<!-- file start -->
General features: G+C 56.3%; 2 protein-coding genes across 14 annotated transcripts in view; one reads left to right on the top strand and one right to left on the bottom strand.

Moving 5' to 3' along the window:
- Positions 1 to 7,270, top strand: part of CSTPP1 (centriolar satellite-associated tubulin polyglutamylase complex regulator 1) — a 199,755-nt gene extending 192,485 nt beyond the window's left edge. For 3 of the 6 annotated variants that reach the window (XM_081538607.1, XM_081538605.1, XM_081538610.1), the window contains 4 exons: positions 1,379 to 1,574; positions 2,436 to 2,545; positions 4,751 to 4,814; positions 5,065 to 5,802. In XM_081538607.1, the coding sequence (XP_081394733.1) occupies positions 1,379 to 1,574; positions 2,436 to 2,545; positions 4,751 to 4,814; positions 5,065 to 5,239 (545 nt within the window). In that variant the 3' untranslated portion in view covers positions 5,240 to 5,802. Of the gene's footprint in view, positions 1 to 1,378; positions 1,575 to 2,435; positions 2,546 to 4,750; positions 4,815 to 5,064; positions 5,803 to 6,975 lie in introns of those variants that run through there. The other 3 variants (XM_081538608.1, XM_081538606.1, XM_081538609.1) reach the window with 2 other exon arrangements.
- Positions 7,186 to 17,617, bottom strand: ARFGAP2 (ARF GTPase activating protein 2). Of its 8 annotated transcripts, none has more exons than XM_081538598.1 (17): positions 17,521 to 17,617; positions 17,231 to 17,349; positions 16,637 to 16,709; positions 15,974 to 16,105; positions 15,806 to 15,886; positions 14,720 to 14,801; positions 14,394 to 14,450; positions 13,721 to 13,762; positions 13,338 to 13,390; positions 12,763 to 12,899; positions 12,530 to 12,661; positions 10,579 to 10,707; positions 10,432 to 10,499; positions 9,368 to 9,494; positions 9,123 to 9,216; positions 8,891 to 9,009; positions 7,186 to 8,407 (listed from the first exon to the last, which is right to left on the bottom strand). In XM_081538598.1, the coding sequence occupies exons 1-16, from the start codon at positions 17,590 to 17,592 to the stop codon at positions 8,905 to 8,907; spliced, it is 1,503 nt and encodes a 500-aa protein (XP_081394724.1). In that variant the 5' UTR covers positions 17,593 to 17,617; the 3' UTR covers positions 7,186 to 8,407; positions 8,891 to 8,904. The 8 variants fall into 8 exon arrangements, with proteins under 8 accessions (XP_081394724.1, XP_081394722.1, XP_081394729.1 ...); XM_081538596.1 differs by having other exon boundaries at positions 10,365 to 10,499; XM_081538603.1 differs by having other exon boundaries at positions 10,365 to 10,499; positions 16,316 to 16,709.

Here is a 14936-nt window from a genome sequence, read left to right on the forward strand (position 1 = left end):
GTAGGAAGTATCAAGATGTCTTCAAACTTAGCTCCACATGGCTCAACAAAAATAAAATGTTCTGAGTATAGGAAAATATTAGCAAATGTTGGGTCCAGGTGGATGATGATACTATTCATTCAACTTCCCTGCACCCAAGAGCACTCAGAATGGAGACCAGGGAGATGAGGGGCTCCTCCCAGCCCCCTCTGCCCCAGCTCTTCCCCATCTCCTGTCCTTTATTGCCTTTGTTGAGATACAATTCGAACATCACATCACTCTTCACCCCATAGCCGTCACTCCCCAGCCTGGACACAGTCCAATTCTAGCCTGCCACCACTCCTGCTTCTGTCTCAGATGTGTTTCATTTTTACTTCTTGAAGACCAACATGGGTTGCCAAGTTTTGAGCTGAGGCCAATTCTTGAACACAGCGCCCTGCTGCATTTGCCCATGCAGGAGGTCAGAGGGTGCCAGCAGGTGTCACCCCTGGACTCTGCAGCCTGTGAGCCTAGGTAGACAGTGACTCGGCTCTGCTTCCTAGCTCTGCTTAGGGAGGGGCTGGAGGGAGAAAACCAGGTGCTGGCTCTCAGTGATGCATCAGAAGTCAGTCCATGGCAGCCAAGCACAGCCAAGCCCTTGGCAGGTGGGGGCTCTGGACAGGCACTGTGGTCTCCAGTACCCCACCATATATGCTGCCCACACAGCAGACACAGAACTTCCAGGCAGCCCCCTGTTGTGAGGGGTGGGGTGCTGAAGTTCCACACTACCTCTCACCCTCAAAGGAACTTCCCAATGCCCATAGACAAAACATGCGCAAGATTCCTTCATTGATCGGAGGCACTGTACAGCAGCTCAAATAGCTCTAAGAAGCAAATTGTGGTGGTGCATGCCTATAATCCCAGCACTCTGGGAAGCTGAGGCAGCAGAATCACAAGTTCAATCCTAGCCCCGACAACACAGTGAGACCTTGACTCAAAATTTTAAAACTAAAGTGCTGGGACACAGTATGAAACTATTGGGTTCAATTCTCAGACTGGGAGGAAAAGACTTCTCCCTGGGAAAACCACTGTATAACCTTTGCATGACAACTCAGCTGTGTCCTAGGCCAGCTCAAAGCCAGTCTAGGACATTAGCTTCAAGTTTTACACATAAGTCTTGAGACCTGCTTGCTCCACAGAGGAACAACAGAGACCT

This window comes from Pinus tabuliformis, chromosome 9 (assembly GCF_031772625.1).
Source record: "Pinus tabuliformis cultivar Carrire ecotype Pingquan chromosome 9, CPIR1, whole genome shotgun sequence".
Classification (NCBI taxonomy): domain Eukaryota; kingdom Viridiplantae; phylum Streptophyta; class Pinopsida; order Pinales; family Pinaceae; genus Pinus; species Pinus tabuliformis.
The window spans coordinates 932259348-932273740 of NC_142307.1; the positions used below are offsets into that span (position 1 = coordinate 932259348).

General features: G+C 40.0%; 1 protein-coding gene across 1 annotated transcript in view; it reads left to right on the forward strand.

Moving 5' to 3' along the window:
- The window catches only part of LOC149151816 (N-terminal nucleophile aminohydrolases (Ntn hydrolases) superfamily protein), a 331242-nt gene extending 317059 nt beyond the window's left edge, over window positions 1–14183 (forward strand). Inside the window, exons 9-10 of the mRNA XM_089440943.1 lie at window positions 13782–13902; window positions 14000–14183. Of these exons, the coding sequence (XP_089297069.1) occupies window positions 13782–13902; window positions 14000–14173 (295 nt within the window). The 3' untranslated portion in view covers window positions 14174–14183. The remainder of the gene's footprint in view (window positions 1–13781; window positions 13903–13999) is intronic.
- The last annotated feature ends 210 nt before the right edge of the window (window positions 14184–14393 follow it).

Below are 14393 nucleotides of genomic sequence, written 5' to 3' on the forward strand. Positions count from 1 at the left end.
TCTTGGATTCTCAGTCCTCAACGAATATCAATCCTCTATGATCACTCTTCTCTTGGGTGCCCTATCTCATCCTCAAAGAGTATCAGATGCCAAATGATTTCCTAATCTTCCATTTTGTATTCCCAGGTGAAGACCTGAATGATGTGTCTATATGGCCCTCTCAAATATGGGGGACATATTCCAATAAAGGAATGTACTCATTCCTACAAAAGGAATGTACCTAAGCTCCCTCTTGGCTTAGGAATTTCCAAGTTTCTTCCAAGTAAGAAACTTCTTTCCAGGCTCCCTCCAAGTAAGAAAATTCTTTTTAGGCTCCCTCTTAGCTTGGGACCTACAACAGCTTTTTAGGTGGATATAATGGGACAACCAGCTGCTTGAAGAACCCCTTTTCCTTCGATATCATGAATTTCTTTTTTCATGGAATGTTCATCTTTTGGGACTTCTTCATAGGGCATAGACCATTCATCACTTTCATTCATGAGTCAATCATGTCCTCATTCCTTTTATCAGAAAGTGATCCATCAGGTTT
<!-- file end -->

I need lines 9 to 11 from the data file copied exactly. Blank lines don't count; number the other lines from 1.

Classification (NCBI taxonomy): domain Eukaryota; kingdom Viridiplantae; phylum Streptophyta; class Pinopsida; order Pinales; family Pinaceae; genus Pinus; species Pinus tabuliformis.
The window spans coordinates 932259348-932273740 of NC_142307.1; the positions used below are offsets into that span (position 1 = coordinate 932259348).

General features: G+C 40.0%; 1 protein-coding gene across 1 annotated transcript in view; it reads left to right on the forward strand.